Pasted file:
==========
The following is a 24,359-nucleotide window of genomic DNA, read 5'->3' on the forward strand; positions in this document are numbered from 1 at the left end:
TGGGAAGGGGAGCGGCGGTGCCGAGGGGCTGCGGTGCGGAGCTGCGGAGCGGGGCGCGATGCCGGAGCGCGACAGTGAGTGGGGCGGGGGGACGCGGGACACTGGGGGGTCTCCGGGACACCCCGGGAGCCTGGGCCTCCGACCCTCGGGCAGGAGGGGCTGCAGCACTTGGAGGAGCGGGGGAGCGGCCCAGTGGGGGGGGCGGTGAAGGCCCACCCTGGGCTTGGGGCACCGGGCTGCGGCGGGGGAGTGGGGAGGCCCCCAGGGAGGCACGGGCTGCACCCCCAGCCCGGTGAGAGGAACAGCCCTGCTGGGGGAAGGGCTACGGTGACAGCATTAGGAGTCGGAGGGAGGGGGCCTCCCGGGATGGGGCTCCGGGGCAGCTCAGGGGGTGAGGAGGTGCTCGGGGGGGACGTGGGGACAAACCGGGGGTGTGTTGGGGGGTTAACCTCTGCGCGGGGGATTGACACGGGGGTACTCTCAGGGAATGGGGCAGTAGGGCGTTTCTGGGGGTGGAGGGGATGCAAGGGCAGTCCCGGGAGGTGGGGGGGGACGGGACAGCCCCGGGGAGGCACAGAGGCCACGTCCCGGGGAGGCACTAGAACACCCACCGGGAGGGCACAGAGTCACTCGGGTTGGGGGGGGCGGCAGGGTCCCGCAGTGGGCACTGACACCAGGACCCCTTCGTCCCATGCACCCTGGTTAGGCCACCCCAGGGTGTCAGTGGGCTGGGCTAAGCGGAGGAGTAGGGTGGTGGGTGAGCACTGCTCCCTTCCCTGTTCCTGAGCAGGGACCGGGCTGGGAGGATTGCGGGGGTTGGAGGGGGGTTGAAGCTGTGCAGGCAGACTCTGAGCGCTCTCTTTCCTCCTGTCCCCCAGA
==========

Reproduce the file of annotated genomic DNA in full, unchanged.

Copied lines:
The following is a 24,359-nucleotide window of genomic DNA, read 5'->3' on the forward strand; positions in this document are numbered from 1 at the left end:
TGGGAAGGGGAGCGGCGGTGCCGAGGGGCTGCGGTGCGGAGCTGCGGAGCGGGGCGCGATGCCGGAGCGCGACAGTGAGTGGGGCGGGGGGACGCGGGACACTGGGGGGTCTCCGGGACACCCCGGGAGCCTGGGCCTCCGACCCTCGGGCAGGAGGGGCTGCAGCACTTGGAGGAGCGGGGGAGCGGCCCAGTGGGGGGGGCGGTGAAGGCCCACCCTGGGCTTGGGGCACCGGGCTGCGGCGGGGGAGTGGGGAGGCCCCCAGGGAGGCACGGGCTGCACCCCCAGCCCGGTGAGAGGAACAGCCCTGCTGGGGGAAGGGCTACGGTGACAGCATTAGGAGTCGGAGGGAGGGGGCCTCCCGGGATGGGGCTCCGGGGCAGCTCAGGGGGTGAGGAGGTGCTCGGGGGGGACGTGGGGACAAACCGGGGGTGTGTTGGGGGGTTAACCTCTGCGCGGGGGATTGACACGGGGGTACTCTCAGGGAATGGGGCAGTAGGGCGTTTCTGGGGGTGGAGGGGATGCAAGGGCAGTCCCGGGAGGTGGGGGGGGACGGGACAGCCCCGGGGAGGCACAGAGGCCACGTCCCGGGGAGGCACTAGAACACCCACCGGGAGGGCACAGAGTCACTCGGGTTGGGGGGGGCGGCAGGGTCCCGCAGTGGGCACTGACACCAGGACCCCTTCGTCCCATGCACCCTGGTTAGGCCACCCCAGGGTGTCAGTGGGCTGGGCTAAGCGGAGGAGTAGGGTGGTGGGTGAGCACTGCTCCCTTCCCTGTTCCTGAGCAGGGACCGGGCTGGGAGGATTGCGGGGGTTGGAGGGGGGTTGAAGCTGTGCAGGCAGACTCTGAGCGCTCTCTTTCCTCCTGTCCCCCAGA